Very few surgical procedures have ever been tested against 'dummy' operations, or even doing nothing at all, usually because of ethical concerns—but without these scientific tests, nobody can be sure if any procedure is safe, effective or necessary, says Prof Andy Carr, an orthopaedic surgeon at Oxford University Hospitals.
Instead, any benefits of surgery could be more in the mind of the patient, a phenomenon known as the placebo effect. And that is even more likely with elective surgery—an operation that is not an emergency but which has been chosen by the patient—where any benefits could be entirely down to the placebo effect.
A few medical trials have shown that the patient reported similar benefits after a proper surgical procedure or a 'sham' operation for elective procedures such as knee surgery for arthritis, spinal cement injections for vertebral fractures, and gastric balloon operations.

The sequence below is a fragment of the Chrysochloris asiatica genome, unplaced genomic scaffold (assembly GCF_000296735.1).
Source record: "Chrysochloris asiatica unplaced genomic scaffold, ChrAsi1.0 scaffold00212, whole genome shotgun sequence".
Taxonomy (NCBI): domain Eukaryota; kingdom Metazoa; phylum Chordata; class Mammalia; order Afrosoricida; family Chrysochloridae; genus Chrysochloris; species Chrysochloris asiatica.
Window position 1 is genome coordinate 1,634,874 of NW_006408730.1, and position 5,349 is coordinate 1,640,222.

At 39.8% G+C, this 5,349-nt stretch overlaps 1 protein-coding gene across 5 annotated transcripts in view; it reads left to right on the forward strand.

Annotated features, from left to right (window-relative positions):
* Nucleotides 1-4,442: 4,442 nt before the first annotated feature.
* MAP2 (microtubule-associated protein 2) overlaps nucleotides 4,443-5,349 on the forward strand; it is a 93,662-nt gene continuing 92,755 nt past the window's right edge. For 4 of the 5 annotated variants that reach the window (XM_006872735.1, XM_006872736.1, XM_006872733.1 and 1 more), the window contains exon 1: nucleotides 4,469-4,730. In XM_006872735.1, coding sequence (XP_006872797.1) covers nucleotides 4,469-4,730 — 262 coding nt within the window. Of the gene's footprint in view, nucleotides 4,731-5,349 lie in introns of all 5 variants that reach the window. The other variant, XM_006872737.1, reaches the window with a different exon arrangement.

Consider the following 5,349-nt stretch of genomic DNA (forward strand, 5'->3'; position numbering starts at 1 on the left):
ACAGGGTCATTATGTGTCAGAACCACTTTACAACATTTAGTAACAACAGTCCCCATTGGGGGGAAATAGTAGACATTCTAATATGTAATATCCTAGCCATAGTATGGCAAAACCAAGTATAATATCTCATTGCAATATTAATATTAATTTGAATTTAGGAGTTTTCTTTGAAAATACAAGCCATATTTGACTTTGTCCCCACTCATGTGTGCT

"The correct thing is. . .not to continue doing operations where we don't know whether or not there's a strong placebo component or an entire placebo component because that means that tens or hundreds of thousands of patients are having unnecessary operations," he said.